“For me, the transition into life on campus was complicated,” said Runkle, who graduated high school in 2020 and began her college career without in-person events or classes. When the opportunity to attend a club meeting arose, she took a chance and inadvertently made the most significant decision of her undergrad career.

“They brought me in with open arms. I was very shy and scared of public speaking, and I have come into my own through this club,” said Runkle. Both Young and Runkle say they have grown as leaders and academics, having presented at regional Phi Alpha Theta history honors society conferences and created their own strategy for leading club communications.

Men’s Rugby

Started: 1918

The men’s rugby club needs almost no introduction, serving as the original competitive sports organization on campus with a network of dedicated alumni and many accolades, including 4 PAC-West Club Championships in 2014, 2015, 2018, and 2019, and advancing to the D1-AA national championship final in 2019.

An action photo of rugby player Jack Mulholland holding the ball close as he prepares to run into players on the field.
Chico State’s Men’s Rugby Club captain Jack Mulholland takes possession of the ball against Monterey Bay. (Jason Halley / University Photographer)

For team captain Jack Mulholland, playing for Chico State is a source of family honor and personal pride.

“The Chico State men’s rugby club is one of the main reasons I’m a student here,” he said. “Love and care for this club is something my brother Matt (Sustainable Manufacturing, ’22) genuinely passed on to me.”

You can watch rugby to appreciate its intensity and pace, but you have to play it to understand the camaraderie and beauty behind the chaos.

“It looks violent, but the people and the character of the people playing the game should be upstanding, because it’s a true team effort based on cohesiveness,” said Mulholland. “It’s not an ego-centric game at all.”

As a leader, Mulholland tries to translate the team dynamic on the pitch to efforts in the community, including cleanups of Big Chico Creek.

Let’s K-Pop

Started: 2022

Let’s K-Pop perform at the API Graduation Celebration in 2023. Photo: Jason Halley

K-Pop, or Korean pop music, is one of the fastest-growing music genres in the nation. Tapping into a
flood of student enthusiasm, Let’s K-Pop is dedicated to all things K-Pop: culture, trivia, music
appreciation, and dance.

“We are very welcoming to everybody at all stages of interest,” said Jr. Evans, a second-year student in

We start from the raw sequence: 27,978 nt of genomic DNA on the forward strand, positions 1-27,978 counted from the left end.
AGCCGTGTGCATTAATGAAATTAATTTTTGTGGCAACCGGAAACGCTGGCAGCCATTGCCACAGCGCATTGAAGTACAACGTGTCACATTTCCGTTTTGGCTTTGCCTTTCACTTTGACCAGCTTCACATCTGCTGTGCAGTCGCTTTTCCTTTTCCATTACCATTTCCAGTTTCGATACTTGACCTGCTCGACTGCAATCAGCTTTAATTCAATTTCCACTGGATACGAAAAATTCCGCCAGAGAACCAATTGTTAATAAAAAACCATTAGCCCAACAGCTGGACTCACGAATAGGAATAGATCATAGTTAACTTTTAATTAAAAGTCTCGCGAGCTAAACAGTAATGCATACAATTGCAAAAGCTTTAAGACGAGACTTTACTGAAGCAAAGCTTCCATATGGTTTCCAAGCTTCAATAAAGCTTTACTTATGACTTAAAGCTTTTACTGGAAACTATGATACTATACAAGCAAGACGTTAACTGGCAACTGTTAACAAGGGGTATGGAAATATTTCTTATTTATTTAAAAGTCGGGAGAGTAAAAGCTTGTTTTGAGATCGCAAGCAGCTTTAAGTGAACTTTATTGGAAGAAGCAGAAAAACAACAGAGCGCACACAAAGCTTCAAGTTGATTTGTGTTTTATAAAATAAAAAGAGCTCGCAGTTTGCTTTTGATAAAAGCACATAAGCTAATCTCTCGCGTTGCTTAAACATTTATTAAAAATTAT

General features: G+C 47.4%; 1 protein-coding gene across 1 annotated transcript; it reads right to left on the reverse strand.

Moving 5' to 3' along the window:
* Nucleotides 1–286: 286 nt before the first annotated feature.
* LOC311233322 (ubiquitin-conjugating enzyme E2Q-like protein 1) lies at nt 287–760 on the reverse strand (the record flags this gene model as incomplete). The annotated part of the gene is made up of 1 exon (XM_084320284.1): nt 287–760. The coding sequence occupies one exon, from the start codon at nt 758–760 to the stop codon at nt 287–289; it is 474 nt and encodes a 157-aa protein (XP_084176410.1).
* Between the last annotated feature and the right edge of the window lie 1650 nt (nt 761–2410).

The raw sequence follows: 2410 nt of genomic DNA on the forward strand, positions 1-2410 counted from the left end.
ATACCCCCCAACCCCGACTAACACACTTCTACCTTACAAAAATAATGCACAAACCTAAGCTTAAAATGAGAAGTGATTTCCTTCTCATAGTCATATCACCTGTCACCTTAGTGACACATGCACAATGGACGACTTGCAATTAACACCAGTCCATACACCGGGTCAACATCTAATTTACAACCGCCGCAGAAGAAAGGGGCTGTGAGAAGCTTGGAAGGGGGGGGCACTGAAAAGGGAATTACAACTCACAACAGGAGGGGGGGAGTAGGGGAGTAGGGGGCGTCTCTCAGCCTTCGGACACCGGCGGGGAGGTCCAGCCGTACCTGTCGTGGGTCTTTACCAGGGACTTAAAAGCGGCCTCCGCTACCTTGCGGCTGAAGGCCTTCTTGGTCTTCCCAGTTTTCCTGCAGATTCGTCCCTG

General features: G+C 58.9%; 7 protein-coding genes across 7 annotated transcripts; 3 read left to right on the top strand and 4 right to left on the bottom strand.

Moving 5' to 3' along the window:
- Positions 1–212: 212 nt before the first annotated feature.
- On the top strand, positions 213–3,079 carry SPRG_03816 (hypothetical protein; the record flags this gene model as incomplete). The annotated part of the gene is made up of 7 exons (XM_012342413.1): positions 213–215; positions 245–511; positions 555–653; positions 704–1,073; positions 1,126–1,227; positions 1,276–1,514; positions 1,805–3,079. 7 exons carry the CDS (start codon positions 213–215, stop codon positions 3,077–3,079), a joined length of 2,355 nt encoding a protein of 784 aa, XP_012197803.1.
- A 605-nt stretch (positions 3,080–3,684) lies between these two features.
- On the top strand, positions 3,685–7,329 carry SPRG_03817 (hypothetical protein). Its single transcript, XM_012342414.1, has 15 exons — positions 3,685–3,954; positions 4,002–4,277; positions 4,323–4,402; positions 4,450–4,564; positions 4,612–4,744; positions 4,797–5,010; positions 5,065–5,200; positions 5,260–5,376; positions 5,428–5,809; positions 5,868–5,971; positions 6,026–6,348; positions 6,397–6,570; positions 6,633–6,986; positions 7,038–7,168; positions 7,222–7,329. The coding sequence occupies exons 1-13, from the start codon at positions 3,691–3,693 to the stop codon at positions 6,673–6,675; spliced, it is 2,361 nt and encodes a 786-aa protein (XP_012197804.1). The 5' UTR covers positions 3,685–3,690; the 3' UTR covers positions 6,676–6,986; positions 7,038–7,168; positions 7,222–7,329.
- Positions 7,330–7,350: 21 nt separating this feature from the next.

the Recreation, Hospitality, and Parks Management program and current president of Let’s K-Pop. “Some people who join us have been fans since they were children. Others only know one K-pop group and a song, and they just aren’t interested in learning more.”

Bass Fishing

Started: 2009

There are two sides to the Chico State Bass Fishing Team according to Jordan Harris, the club’s treasurer: “There are tournament anglers and then there’s people who want to learn more about fishing and have a good time with us.”

All are welcome, he says. As someone who fits into the former category, Harris said the bass team was the lure that made him choose Chico State.

“I’ve been fishing my whole life,” he explained. “I got into high school tournaments, and once that was ending, the next step was college fishing, doing competitive bass tournaments and the only way to do that really is to be on a college team.”

Prior to becoming a recognized sport, bass fishing at Chico State goes back decades with notable alums like pro angler Alex Klein (Communication Studies, ’15) to its credit.

“The bass fishing team has a really good reputation,” Harris said. “There’s a large group of alumni who work in the fishing industry and fished on the bass team; they’re great and will connect with the club to give talks or share their experience.”

The team has seen consistent success during its 15 years as an official club, with anglers regularly taking home top honors in the Major Fishing League’s regional college circuit and pro tournaments alike. From Lake Oroville to the California Delta and beyond, the Wildcat-branded team boat casts a long shadow.